Project number: 2004-022
Project Status:
Budget expenditure: $495,501.00
Principal Investigator: Cathy M. Dichmont
Organisation: CSIRO Oceans and Atmosphere Hobart
Project start/end date: 30 Mar 2005 - 31 Aug 2008


Management arrangements for the NPF tiger prawn fishery are currently chosen so that the spawning stock biomass should recover to the level at which Maximum Sustainable Yield, MSY, is achieved with more than 70% certainty by 2006. MSY is a management reference point that is based solely on biological considerations. From an economic point of view (one that seeks to maximize economic efficiency and fishery returns) this target is inappropriate. The current rebuilding strategy implies that the NORMAC may, over time, be able to reassess the present harsh management measures instituted in the NORMAC agreed effort reduction program in 2001. However, in recent years it has become clear that the fishery is unable to wait for prawn recovery without addressing economic efficiency. NORMAC has identified an urgent need for a further fishery restructure (without compromising biological recovery) so as to maintain economic sustainability and profitability.

An immediate need is for this project to quantify the size of the fleet and length of the season given the biology of ALL the prawn resources. At present it is only broadly possible to answer this question if prawns other than tiger prawns and within year dynamics are ignored (which is unacceptable).

Additionally, this prawn fishery still needs to keep track of its fishing impacts. The main method in the past, with much success, has been through bycatch reduction by TEDs and BRDs. It is now possible, also to include fishing impacts in the modelling mechanisms to allow broader and better informed decision making.

Management advice provided by the NPF Assessment Group needs to take account of the impacts on the stock, economic efficiency and the ecosystem. Input controls are such that several different combinations of fleet size, gear size and season length can produce the same biological outcome but these options would not be equally economically efficient. It is not only overall effort levels that matter for economic efficiency but the manner in which vessels combine inputs in harvest that matters for economic efficiency. This decision over input combinations is sensitive to management decisions and as yet there is no clear economic evaluation of the fishery efficiency under current management practices in a combined biological and economic study.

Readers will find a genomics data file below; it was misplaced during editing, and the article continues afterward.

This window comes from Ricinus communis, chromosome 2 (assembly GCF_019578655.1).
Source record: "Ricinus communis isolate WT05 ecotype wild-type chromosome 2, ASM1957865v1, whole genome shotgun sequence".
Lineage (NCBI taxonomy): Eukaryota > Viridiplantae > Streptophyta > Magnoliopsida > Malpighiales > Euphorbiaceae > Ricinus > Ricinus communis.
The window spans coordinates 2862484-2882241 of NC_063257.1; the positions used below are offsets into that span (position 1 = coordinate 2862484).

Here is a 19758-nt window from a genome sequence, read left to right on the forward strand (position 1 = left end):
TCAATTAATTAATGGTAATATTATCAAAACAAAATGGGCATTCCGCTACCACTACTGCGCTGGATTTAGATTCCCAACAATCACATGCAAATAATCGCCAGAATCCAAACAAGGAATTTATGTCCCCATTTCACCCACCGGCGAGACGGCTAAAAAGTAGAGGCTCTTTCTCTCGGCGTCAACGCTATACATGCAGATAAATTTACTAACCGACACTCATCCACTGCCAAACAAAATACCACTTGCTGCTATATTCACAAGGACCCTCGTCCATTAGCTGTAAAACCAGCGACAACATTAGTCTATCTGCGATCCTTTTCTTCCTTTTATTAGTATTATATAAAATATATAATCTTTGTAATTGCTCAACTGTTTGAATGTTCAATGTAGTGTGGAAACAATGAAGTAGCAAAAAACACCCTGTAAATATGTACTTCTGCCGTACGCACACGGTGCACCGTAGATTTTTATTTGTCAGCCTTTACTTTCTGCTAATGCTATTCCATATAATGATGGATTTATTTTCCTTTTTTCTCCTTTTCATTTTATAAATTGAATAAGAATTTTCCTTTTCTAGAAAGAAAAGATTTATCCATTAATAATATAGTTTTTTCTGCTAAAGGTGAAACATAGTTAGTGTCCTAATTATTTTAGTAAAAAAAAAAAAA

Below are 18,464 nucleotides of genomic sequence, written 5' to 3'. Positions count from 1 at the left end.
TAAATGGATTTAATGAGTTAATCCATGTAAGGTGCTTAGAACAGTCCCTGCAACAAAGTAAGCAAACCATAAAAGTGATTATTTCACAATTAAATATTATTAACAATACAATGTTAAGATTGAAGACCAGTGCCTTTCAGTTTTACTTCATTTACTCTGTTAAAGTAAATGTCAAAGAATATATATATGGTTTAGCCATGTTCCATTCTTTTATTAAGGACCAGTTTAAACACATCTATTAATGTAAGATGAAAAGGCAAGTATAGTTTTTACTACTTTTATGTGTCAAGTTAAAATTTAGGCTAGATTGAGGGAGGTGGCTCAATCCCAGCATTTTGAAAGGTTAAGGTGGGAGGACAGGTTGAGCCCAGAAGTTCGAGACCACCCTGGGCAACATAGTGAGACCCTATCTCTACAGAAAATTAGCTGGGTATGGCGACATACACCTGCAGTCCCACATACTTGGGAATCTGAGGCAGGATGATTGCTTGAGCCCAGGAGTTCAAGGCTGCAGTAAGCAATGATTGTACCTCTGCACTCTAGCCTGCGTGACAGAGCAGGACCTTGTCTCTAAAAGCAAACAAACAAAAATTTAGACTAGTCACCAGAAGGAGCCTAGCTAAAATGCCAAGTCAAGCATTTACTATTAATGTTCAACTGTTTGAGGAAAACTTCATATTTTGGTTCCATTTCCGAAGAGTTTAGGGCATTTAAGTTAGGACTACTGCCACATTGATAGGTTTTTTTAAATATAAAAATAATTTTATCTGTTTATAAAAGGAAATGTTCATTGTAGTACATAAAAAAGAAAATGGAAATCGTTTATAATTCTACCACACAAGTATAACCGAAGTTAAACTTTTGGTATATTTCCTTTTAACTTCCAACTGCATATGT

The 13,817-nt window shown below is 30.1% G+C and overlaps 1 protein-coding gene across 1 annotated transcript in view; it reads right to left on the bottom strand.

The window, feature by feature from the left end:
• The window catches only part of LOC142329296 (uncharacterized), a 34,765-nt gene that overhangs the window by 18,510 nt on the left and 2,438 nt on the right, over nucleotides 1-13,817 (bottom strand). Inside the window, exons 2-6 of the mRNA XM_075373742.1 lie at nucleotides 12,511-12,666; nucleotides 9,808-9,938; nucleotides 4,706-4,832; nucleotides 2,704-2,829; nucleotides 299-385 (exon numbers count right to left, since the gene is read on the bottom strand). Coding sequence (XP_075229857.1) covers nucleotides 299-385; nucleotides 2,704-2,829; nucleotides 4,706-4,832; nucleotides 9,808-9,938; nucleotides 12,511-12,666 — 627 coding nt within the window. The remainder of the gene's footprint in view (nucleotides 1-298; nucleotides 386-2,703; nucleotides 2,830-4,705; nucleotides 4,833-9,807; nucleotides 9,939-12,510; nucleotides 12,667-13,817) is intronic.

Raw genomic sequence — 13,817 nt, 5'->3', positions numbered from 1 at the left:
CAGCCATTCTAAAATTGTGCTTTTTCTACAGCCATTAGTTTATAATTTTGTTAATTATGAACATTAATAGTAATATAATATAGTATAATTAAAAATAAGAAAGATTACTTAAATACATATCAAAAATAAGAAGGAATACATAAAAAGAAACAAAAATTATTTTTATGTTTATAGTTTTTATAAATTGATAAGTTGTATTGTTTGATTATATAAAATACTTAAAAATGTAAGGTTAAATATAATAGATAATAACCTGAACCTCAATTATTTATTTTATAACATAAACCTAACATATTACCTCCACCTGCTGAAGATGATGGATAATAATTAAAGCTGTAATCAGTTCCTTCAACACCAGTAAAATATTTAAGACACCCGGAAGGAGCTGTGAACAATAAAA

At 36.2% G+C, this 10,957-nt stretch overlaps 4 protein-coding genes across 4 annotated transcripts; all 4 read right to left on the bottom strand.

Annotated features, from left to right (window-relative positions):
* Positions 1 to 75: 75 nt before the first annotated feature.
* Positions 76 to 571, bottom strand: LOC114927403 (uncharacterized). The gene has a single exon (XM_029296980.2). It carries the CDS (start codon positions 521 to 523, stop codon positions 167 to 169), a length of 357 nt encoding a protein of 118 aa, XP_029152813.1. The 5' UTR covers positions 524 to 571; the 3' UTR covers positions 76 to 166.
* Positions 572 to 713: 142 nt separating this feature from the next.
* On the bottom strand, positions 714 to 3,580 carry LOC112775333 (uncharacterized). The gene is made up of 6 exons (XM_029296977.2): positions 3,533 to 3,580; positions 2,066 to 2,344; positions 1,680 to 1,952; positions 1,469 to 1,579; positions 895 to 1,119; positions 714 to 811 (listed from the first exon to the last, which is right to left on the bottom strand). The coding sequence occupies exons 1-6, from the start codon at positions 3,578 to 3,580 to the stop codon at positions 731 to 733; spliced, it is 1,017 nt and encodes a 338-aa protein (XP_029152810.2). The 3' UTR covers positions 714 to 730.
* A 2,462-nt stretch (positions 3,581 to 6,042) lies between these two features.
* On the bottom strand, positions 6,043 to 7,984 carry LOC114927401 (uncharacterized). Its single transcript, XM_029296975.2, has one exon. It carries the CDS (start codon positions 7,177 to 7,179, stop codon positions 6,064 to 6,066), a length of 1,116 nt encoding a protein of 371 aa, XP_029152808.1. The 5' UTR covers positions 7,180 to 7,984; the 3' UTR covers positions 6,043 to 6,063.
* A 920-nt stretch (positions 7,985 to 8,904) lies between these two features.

Limit and target reference points, such as the MSY, in this fishery have only been investigated from the point of view of tiger prawn sustainability. It has been shown in other parts of the world that choosing management arrangements so that fishing effort corresponds to MSY does not necessarily lead to the highest profits and, in fact, lower effort levels generally lead to larger profits and more efficient outcomes. Furthermore, fishing below MSY may also benefit bycatch and byproduct species.

There is therefore a need that future stock assessment undertakes a holistic management view of this prawn fishery. Reference points and management advice should be aimed towards maximising economic return, while ensuring long term target species sustainability and minimising the impact of this fishery on other species wherever possible.

This can only be achieved by:
a) joining the databases held separately by AFMA, CSIRO and ABARE/ANU, and
b) combining the Management Strategy Evaluation frameworks produced by CSIRO on tiger prawns (FRDC 2001/002), ANU/ABARE on economic efficiency (FRRF) and CSIRO investigating effects of trawling on the seabed (FRDC 2002/102).


1. Construct a comprehensive and consistent combined data base for the NPF, by integrating the existing data held by CSIRO and ABARE data.
2. Develop an analysis technique that integrates stock assessment within an economic framework by combining features of the methods developed by ABARE/ANU and CSIRO to enable evaluation of economic efficiency and fishery returns.
3. Develop a basic ecosystem model that synthesises present knowledge about the NPF ecosystem that can be driven at spatial and temporal scales appropriate to stock assessment.
4. Extend the current Management Strategy Evaluation framework to include economic outputs and outputs related to the impact of the fishery on the ecosystem.
5. Evaluate alternative management decision rules for the NPF in terms of their impacts on stock sustainability, economic efficiency, economic returns and ecosystem impacts.

Final report

ISBN: 978-1-921424-13-7
Author: Catherine Dichmont

Related research


Understanding the relationship between commercial prawn species population dynamics, fishing patterns and climate in the Shark Bay World Heritage area in Western Australia

1. Understand the impact of changing temperature and other environmental parameters (e.g. seagrass, flooding events) on the reproductive cycles, growth and distribution patterns of western king and brown tiger prawns
Department of Primary Industries and Regional Development (DPIRD) WA